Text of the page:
Cleaning the window glass so it sparkles and hosing down the canvas awnings to remove dust helps the building shine.

 

Now is a good time to check your exterior lighting as well as the lights for your display windows to make sure they are working well—it is hard to compete with the summer sunshine—it is so bright that it will look like your business is closed if you don’t have lights on.

With the basic spring cleaning finished, now is the time when property and business owners should take a step back—across the street—to really look at the front of the building.  Does it look tired and worn? Does it need a fresh coat of paint? Or is it time that you want to consider a major facelift or a new sign? This is the time of year to make those design decisions and line up the contractors who will help you get it done. Remember, your downtown’s Main Street Design Committee can help provide some great ideas and design assistance.

If you think it is time to do a major renovation and repairs, you might want to investigate whether you could utilize some of the financial incentives available to help fund these expenses. If you are in an historic district, you might be able to use historic tax credits to offset 25 to 45% of those improvements. Your city government or Main Street program may have other incentives to help as well. Ask your local Main Street director for details!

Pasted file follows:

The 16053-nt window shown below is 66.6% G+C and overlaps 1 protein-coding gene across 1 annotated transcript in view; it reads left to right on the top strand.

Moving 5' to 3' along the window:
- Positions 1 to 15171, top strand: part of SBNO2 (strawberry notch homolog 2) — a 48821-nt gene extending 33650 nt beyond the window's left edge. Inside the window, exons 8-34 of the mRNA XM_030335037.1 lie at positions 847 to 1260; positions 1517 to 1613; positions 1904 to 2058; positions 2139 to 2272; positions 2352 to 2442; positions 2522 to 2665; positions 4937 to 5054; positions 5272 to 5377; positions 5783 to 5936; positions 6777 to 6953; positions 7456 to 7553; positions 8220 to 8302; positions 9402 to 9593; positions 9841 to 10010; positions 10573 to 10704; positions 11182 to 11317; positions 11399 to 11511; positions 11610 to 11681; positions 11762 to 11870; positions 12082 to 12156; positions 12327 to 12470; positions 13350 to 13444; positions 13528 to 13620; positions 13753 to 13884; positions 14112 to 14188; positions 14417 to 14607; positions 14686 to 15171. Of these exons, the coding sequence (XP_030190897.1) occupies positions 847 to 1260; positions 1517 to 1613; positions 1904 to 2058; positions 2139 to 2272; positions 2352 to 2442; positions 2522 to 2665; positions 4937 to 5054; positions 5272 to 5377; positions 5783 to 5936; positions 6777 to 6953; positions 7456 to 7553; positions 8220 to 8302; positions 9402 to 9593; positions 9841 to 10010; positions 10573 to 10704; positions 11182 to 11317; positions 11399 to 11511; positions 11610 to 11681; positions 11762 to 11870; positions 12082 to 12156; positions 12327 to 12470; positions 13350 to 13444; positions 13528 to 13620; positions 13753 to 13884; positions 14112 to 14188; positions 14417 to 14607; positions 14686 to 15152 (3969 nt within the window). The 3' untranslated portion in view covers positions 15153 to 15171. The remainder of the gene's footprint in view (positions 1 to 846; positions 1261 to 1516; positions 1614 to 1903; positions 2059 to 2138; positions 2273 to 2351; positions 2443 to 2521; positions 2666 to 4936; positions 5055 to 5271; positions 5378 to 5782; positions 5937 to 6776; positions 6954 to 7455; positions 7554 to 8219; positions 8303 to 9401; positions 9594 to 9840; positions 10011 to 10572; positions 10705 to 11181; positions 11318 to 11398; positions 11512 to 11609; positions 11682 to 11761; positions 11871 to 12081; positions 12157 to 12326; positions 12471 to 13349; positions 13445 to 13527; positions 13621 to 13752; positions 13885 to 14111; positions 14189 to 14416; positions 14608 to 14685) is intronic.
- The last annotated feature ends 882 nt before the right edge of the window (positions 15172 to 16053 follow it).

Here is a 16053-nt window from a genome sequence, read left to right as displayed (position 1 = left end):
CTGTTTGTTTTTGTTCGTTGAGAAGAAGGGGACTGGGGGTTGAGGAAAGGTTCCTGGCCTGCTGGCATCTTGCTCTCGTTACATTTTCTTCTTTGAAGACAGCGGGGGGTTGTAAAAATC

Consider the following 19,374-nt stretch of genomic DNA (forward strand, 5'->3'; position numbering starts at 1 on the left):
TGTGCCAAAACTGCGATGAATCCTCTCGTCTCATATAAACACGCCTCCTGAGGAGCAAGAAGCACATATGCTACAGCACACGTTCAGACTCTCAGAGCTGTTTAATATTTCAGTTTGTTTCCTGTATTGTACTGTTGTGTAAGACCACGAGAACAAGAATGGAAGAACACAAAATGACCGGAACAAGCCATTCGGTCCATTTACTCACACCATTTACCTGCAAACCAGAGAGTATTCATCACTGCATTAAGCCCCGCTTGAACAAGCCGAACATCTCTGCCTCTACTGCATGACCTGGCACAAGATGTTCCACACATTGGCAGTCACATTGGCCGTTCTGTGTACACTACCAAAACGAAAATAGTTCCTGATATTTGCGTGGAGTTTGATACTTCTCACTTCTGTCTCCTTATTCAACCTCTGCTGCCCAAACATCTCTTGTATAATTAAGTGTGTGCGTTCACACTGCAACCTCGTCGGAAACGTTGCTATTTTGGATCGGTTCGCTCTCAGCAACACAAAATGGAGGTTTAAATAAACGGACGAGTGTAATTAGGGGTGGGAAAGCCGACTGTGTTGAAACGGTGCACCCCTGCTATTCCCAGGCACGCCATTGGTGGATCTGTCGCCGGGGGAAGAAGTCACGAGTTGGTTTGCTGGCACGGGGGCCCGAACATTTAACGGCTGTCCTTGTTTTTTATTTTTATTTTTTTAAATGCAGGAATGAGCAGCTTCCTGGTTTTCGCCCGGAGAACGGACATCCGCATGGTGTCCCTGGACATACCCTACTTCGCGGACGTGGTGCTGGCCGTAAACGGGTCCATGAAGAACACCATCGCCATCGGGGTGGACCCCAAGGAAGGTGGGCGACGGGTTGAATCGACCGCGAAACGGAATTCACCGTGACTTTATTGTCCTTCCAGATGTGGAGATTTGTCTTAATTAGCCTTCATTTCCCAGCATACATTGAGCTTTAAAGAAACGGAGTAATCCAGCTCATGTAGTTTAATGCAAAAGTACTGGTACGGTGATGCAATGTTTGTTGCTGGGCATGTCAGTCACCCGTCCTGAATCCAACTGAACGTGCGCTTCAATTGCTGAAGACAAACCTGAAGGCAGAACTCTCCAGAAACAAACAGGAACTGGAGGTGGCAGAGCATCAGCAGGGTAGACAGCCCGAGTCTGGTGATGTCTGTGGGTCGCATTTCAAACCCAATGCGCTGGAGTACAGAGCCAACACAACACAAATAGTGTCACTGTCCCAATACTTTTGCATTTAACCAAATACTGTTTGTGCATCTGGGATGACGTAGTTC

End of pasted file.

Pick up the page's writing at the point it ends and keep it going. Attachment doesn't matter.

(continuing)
Here are two links from our friends in Illinois on building maintenance:

http://www.illinois.gov/ihpa/Preserve/Documents/Maintenance%20Schedule%202013.pdf

http://www.illinois.gov/ihpa/Preserve/Documents/site_review_form.pdf

Written by Karen Bode Baxter, Preservation Specialist and Advisory Board Member of Missouri Main Street Connection.